Elections in 2000: Enemies instead of a Political Programme

The attempt at redesigning the SDA electoral strategy; opposition as political opponents; Chetniks and Ustashas as enemies; self-disqualification of Alija Izetbegovic as integrating factor of B&H.


SUN, 19 MAR 2000

SARAJEVO, March 10, 2000 - Pre-election campaign for local elections started in a much more interesting way than was expected. Compared to other national parties, the Bosniac SDA is in the most delicate position.

Public opinion surveys have shown that the SDA local authorities are shaking in Tuzla, but also in Sarajevo, Zenica and some other smaller communes in the Tuzla region. The loss of power in Sarajevo was the sign of general crisis of the SDA movement on the eve of the autumn parliamentary elections. It is in this context that we should analyse their two pre-election gatherings. Both were held within ten days in Sarajevo - in the communes of Novi Grad and Centar - at which the party leader Alija Izetbegovic was the main speaker. Although messages from party conventions in Novi Grad and Centar were contradictory, the analysis shows that the main problem of the Bosniac party is finding a strategy for neutralising the growing popularity of the Social-Democratic Party and its leader Zlatko Lagumdzija.

The first gathering was characterised by strong words which had a counter-effect; the other represented an try to "get out of trouble". The first gathering had an adverse effect on the SDA electorate; the second provoked a dispute and heightened inter-ethnic tensions. It is interesting that Ejup Ganic, the SDA Vice-President, discredited himself at both gatherings. Ganic launched a story about the defenders (it could be concluded that such are only the fighters and himself)and "cellarers" (meaning the opposition which according to him spent the war hiding in cellars). And instead of stopping at that, on March 3, Ganic repeated his stupidity about the "cellarers" which also angered the SDA voters as it was uttered by a man who, during the war, did not care much for visiting the fighters on the front lines and in the country, but rather the world metropolises "spreading the truth about B&H".

For his repeated faux pas Ganic became a target of the party daily "Dnevni Avaz" (Daily Gazette) on its front page. That meant that the signal came from the party top brass and that Ganic had fallen out of favour with the SDA leadership, despite his official title of Vice-President. This was also a sign that this official does not carry much political weight and is unimportant for the coming elections. But, criticism didn't mean that he had been eliminated. With some caution, Ganic was informed that his influence primarily depended on that how much of his own charisma would Izetbegovic transfer onto him. But, in all this pre-electoral story, Ganic is playing just a second fiddle.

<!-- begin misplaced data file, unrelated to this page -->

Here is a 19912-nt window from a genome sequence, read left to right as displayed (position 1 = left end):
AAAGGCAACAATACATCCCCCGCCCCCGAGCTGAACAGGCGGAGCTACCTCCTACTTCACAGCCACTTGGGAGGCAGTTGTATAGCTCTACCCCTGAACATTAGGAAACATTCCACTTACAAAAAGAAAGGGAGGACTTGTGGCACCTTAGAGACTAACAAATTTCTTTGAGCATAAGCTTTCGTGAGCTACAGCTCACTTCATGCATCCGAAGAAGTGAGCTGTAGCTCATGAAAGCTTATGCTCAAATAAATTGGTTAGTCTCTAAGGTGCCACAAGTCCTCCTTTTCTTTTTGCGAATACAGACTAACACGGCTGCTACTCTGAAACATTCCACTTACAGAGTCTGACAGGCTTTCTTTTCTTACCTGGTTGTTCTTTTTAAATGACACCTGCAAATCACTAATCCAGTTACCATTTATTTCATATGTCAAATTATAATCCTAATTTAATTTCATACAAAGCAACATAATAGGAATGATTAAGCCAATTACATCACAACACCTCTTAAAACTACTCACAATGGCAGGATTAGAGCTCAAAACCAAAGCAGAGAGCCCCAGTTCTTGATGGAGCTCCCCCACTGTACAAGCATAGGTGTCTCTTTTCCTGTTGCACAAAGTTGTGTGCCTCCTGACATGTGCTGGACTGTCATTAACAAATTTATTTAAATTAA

The main question is what strategy will SDA use to oppose SDP. The formula about glorious past and all the SDA's credits (used at the first gathering in late February in the Sarajevo commune of Novi Grad), starting with the defence of B&H, recognition it won for the Bosniac people to the schools and roads it had built, turned to be counterproductive. Especially as members of SDP were labelled as main enemies that should be attacked by all means. The second gathering of March 3, could be formulated as a correction of strategy and an attempt at improving the SDA's public image.

In his speech, Izetbegovic insisted on the democratic values, the opposition (i.e. SDP) was no longer the enemy, but a "political opponent", while "Ustashas and Chetniks" were the main enemies. "These are the people who, during hard and critical days, raised their hand against an innocent people, against the state of B&H and, primarily, against all that it stands for, and consequently, against the border services, unctioning of state institutions, a single passport, a single currency", was Alija Izetbegovic's message.